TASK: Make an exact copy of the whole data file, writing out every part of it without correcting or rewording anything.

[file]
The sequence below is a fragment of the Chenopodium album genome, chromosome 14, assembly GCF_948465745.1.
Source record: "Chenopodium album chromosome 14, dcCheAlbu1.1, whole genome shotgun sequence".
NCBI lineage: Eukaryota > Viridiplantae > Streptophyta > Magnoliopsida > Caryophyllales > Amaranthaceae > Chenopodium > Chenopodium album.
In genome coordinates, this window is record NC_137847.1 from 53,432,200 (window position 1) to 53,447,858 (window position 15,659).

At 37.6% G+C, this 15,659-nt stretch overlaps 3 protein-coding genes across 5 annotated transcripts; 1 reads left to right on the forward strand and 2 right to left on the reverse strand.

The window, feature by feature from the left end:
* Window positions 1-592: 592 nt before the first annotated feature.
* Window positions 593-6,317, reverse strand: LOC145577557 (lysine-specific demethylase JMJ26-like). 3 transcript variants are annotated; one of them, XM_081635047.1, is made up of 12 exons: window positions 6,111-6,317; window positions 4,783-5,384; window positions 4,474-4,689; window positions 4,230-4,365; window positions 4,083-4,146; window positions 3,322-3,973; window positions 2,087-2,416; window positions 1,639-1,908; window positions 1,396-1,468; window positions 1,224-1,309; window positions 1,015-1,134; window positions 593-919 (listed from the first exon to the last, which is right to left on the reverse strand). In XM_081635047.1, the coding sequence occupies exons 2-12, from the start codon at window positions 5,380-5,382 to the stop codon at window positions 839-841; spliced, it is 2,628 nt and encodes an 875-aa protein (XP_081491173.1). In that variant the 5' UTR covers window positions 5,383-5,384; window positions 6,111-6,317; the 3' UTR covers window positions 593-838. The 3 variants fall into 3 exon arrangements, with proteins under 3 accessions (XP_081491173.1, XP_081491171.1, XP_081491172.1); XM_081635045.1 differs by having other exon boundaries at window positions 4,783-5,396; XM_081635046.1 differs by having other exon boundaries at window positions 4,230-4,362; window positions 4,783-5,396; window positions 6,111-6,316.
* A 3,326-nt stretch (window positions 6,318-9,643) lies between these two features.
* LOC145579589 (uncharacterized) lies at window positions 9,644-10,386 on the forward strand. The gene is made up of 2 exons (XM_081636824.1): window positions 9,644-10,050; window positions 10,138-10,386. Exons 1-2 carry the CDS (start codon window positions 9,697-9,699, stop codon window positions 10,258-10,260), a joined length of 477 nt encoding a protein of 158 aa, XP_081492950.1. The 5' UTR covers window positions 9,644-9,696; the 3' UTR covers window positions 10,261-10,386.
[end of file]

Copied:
The sequence below is a fragment of the Chenopodium album genome, chromosome 14, assembly GCF_948465745.1.
Source record: "Chenopodium album chromosome 14, dcCheAlbu1.1, whole genome shotgun sequence".
NCBI lineage: Eukaryota > Viridiplantae > Streptophyta > Magnoliopsida > Caryophyllales > Amaranthaceae > Chenopodium > Chenopodium album.
In genome coordinates, this window is record NC_137847.1 from 53,432,200 (window position 1) to 53,447,858 (window position 15,659).

At 37.6% G+C, this 15,659-nt stretch overlaps 3 protein-coding genes across 5 annotated transcripts; 1 reads left to right on the forward strand and 2 right to left on the reverse strand.

The window, feature by feature from the left end:
* Window positions 1-592: 592 nt before the first annotated feature.
* Window positions 593-6,317, reverse strand: LOC145577557 (lysine-specific demethylase JMJ26-like). 3 transcript variants are annotated; one of them, XM_081635047.1, is made up of 12 exons: window positions 6,111-6,317; window positions 4,783-5,384; window positions 4,474-4,689; window positions 4,230-4,365; window positions 4,083-4,146; window positions 3,322-3,973; window positions 2,087-2,416; window positions 1,639-1,908; window positions 1,396-1,468; window positions 1,224-1,309; window positions 1,015-1,134; window positions 593-919 (listed from the first exon to the last, which is right to left on the reverse strand). In XM_081635047.1, the coding sequence occupies exons 2-12, from the start codon at window positions 5,380-5,382 to the stop codon at window positions 839-841; spliced, it is 2,628 nt and encodes an 875-aa protein (XP_081491173.1). In that variant the 5' UTR covers window positions 5,383-5,384; window positions 6,111-6,317; the 3' UTR covers window positions 593-838. The 3 variants fall into 3 exon arrangements, with proteins under 3 accessions (XP_081491173.1, XP_081491171.1, XP_081491172.1); XM_081635045.1 differs by having other exon boundaries at window positions 4,783-5,396; XM_081635046.1 differs by having other exon boundaries at window positions 4,230-4,362; window positions 4,783-5,396; window positions 6,111-6,316.
* A 3,326-nt stretch (window positions 6,318-9,643) lies between these two features.
* LOC145579589 (uncharacterized) lies at window positions 9,644-10,386 on the forward strand. The gene is made up of 2 exons (XM_081636824.1): window positions 9,644-10,050; window positions 10,138-10,386. Exons 1-2 carry the CDS (start codon window positions 9,697-9,699, stop codon window positions 10,258-10,260), a joined length of 477 nt encoding a protein of 158 aa, XP_081492950.1. The 5' UTR covers window positions 9,644-9,696; the 3' UTR covers window positions 10,261-10,386.